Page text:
THURSDAY, 21 MAY 2020
MARK BUTLER: Thanks for coming out this morning. Obviously the Government has released a technology road map that was due some time ago. Labor intends to take our time to study this road map and to engage with business, unions and environment groups about its content. We do hope that it provides the basis for some progress, finally, on Australia’s energy crisis.
This is, after all, the Government’s 19th energy policy over the last several years and so far they have not managed to stick the landing on a single one of them. Progress is particularly important because, as the Reserve Bank advised only a short while ago, even before the COVID-19 pandemic renewable energy investment in this country had collapsed because of a lack of energy policy. The Reserve Bank advised that renewable energy investment in 2019 collapsed by as much as 50 per cent. So clearly, a better way forward is important.
A technology roadmap is useful as far as it goes but there is no shortage of reports lining government bookcases about energy technology, all of which confirm that the cheapest and the cleanest way to renew our ageing, increasingly unreliable electricity system is centred on renewable energy. What is needed though is an investment framework that will give investors confidence to make that technology a reality and to deliver it on the ground. That is what is still lacking from this Government.
JOURNALIST: You mentioned that you haven’t had enough time to go through it yet but do you think that at a glance that it is enough?
BUTLER: There are two pathways for this Government. Either they can embrace the future of electricity which around the world is recognised as being renewable energy - the cheapest, the most reliable, the cleanest way of renewing ageing electricity systems. They can take that pathway. To the extent that this roadmap does that, we will embrace it, we will walk with them. Or they can continue to pander, frankly, to the extremists in their party room who are determined to cling to the past rather than embrace the future. I think it still remains to be seen which of those two choices Scott Morrison intends to take with this roadmap. I do make the point though, a roadmap that sets out electricity technology is useful as far as it goes. But it is no substitute for an investment framework that makes that technology a reality for Australia’s electricity system.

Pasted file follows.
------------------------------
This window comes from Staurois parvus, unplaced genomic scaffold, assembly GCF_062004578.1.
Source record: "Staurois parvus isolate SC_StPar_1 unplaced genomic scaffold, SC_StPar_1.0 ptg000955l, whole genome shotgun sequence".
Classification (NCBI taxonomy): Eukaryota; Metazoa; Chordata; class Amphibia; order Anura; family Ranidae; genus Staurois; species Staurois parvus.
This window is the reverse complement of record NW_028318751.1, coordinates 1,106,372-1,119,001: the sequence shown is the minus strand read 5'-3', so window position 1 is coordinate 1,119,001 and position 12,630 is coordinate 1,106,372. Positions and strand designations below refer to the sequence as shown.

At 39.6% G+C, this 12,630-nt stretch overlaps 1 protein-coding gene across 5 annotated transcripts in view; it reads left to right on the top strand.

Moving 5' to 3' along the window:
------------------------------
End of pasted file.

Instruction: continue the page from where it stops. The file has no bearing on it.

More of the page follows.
We desperately need investment. Renewable energy investment collapsed last year by 50 per cent. Our electricity system is ageing with much of it operating beyond its design life. We’ve got to move from technology reports to actual investment.
JOURNALIST: So you don’t think this roadmap is strong enough?
BUTLER: We want to study it, we want to engage with business and others about it. But I do make the point there are endless reports that talk about energy technology, all of which say essentially the same thing - renewable energy is the future for Australia and for the rest of the world. What we’re lacking, what we’ve been lacking since the demise of the National Energy Guarantee which was supported by Scott Morrison and Josh Frydenberg in previous positions that they held, is the lack of an investment framework. An investment framework that gives investors confidence to deliver these technologies on the ground because that is what will make a difference for Australian businesses and households.
JOURNALIST: Is Labor still committed to its 2030 targets?
BUTLER: We’ve said that over the course of the remaining time in this term of Parliament, well before the election, we will develop a detailed climate policy, a detailed energy policy and put that before the Australian people. We always make sure that our policies are evidence based and they are based on the best, most timely advice that we can source from independent experts and engaging with business, unions and environment groups. We will do that at the next election as we have in the past.